Why EdTech Sector Has Been A Boon In Rural Areas?

Edtech offers a way that each child can be taught in his or her home language or mother tongue and at one’s own pace.

The Covid-19 pandemic has created unimaginable havoc in all of our lives. However, as the saying goes ‘every cloud has a silver lining’, the Covid situation has also created a lot of opportunities in the technology space that has made life easier for consumers. One such service that is paving its way and growing rapidly is the Ed-tech sector. A report by The Economic Times states that in the next 10 years the industry is expected to become $30 billion in size. One of the primary factors which have led to the demand for this sector is the increasing acceptance by the parents and students to switch to an alternative learning mode by using technology.

But when it comes to India, the situation is a bit different. One can’t ignore the fact that a considerable chunk of the Indian population still lives in rural areas. Traditionally, students from rural India were unable to get a basic education due to the paucity of infrastructure and other facilities. There are millions of such students, whose only fault is that they were born in distant villages of India. Though they are smart, want to study and maybe can even afford to go to better schools, yet the nearest school could be tens of kilometres away.  If we look at the statistics, India has about 8 lacs primary schools (Grades 1-5), 4 lacs middle schools (Grades 6-8) and 1.6 lacs secondary schools (Grades 9-10) out of which most are in cities and towns. So, what would the students in villages do in the pre-ed-tech era?  They would just give it up due to the unavailability of schools. But thanks to ed-tech all this is changing.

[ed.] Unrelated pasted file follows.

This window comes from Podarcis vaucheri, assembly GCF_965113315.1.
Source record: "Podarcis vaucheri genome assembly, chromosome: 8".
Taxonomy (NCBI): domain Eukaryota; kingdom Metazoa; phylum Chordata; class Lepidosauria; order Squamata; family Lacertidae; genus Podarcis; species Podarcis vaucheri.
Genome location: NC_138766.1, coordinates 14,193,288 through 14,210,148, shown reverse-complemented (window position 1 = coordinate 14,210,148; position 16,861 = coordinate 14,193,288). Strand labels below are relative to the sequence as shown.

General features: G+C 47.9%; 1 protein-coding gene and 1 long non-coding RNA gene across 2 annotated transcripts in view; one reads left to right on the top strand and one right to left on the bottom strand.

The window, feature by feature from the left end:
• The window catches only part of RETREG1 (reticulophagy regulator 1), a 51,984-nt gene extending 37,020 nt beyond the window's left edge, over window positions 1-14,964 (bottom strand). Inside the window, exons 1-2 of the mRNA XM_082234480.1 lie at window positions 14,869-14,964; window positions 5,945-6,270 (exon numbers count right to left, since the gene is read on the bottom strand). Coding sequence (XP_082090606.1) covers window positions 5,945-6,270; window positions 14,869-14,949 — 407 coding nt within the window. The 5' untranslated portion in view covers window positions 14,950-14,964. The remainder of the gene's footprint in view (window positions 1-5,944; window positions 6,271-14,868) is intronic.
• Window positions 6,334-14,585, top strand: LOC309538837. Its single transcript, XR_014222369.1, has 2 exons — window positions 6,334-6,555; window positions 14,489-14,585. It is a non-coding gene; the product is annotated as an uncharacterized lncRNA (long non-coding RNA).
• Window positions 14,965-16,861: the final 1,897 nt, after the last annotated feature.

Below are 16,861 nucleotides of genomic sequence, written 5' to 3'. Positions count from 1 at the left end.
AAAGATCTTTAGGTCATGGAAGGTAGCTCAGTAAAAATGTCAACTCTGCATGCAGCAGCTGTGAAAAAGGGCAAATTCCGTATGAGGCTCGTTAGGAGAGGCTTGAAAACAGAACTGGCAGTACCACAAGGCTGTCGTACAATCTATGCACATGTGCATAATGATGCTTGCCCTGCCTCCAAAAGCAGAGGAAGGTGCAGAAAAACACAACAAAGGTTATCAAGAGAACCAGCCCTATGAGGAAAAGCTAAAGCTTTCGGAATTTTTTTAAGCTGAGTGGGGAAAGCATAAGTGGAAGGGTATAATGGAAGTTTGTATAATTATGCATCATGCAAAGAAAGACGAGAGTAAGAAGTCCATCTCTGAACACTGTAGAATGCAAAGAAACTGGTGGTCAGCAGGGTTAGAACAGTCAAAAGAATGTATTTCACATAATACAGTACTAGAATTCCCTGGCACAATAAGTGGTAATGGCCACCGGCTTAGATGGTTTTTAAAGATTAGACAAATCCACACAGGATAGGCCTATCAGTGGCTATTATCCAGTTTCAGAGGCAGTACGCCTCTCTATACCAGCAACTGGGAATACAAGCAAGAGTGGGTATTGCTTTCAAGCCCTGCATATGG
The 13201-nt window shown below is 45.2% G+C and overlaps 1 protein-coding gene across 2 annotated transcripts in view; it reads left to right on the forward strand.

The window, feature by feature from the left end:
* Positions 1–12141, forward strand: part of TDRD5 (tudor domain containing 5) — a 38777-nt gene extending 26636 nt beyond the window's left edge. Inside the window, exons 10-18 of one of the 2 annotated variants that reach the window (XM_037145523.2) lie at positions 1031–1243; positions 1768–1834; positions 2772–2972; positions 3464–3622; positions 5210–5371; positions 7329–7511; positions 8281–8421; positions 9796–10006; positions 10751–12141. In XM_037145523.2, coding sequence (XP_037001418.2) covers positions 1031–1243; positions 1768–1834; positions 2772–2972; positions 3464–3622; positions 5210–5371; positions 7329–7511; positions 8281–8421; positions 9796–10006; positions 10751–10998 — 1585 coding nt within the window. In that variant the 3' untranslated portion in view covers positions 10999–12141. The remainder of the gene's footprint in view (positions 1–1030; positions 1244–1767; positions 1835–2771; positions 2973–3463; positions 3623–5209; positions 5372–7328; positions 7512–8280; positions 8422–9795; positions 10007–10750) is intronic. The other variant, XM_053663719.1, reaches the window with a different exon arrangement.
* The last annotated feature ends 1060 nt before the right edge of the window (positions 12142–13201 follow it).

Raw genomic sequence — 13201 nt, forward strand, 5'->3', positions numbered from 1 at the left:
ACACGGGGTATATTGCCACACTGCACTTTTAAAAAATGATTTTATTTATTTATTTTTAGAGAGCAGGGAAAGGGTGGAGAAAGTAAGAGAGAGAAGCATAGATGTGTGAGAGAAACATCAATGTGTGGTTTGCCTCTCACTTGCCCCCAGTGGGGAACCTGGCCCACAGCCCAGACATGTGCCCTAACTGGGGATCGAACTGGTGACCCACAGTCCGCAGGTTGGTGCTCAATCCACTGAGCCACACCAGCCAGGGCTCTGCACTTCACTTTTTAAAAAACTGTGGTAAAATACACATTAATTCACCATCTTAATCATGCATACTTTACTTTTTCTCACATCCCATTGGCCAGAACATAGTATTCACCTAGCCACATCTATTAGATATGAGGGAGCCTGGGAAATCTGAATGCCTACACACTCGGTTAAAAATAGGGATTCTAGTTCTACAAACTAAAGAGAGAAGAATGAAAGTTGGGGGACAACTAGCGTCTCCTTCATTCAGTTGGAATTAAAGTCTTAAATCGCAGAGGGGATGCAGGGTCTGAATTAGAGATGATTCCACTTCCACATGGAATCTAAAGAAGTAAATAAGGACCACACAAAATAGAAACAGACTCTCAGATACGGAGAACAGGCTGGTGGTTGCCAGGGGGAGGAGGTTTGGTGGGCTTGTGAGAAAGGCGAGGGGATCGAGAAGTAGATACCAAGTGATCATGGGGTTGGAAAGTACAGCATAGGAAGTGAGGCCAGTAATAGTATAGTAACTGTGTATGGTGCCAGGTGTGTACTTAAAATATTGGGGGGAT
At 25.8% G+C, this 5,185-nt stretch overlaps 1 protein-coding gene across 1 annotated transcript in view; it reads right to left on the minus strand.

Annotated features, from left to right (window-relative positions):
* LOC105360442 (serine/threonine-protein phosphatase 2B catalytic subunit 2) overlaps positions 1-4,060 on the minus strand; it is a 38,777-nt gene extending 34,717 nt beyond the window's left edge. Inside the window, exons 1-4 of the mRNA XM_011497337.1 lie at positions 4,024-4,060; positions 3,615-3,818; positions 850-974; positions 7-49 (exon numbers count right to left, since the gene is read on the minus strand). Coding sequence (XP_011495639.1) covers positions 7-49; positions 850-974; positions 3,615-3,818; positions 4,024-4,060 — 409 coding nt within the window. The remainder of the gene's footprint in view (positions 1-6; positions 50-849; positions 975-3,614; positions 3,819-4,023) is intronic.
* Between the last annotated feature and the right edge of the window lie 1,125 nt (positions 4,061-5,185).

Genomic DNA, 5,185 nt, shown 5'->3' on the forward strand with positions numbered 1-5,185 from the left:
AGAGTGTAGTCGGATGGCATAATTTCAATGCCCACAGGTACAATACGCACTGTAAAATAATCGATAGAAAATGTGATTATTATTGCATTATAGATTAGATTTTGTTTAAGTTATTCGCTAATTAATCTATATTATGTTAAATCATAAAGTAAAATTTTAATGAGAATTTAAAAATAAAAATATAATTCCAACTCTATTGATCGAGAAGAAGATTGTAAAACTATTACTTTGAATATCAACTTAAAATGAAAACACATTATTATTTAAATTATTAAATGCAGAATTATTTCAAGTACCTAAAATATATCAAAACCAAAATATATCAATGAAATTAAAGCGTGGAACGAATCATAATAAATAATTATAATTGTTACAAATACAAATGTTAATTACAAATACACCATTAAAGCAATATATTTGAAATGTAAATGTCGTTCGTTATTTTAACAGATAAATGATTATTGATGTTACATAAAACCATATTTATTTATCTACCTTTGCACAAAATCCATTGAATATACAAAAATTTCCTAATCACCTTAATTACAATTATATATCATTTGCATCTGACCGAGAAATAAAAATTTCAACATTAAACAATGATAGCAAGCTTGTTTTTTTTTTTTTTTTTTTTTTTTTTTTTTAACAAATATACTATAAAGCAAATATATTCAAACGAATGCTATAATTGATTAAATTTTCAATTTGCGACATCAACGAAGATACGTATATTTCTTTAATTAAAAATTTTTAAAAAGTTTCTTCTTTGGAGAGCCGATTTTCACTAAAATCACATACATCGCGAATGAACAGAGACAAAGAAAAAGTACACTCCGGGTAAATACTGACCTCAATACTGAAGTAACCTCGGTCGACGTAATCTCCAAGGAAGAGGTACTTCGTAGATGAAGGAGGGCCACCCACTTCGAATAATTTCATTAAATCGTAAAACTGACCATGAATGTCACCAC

Ed-tech, powered by increasing smartphone and connectivity penetration, has taken the school to the homes of students who are not able to go to school for various reasons, especially in rural India. It’s true that not all of them have got access to smart devices and maybe the internet is patchy but they could see the glimmer of hope on the horizon. Mobile phones took India’s telecommunication connectivity from a paltry 4-5 per cent with landlines to almost 100 per cent today and internet connectivity skyrocketed with smartphones as 80 per cent gets consumed using them now as compared to just 15 per cent population having access earlier with computers. It also offers a way that each child can be taught in his or her home language or mother tongue and at one’s own pace.

With Ed-tech a child can study anytime anywhere without the constraint of location, finance or work constraints. A child sitting in the remotest corner of northeast, to a child forced to sit at home in Jammu, to a farmer’s child helping his father in Bihar, to a child travelling a long distance to attend school in Uttarakhand, now don’t have an excuse for not continuing their schooling. Digital education has truly served to be a hope to the crores of children who are not going to school or are not getting a proper education, connecting 'Bharat' with India as the power of e-learning is for the masses.

Disclaimer: The views expressed in the article above are those of the authors' and do not necessarily represent or reflect the views of this publishing house

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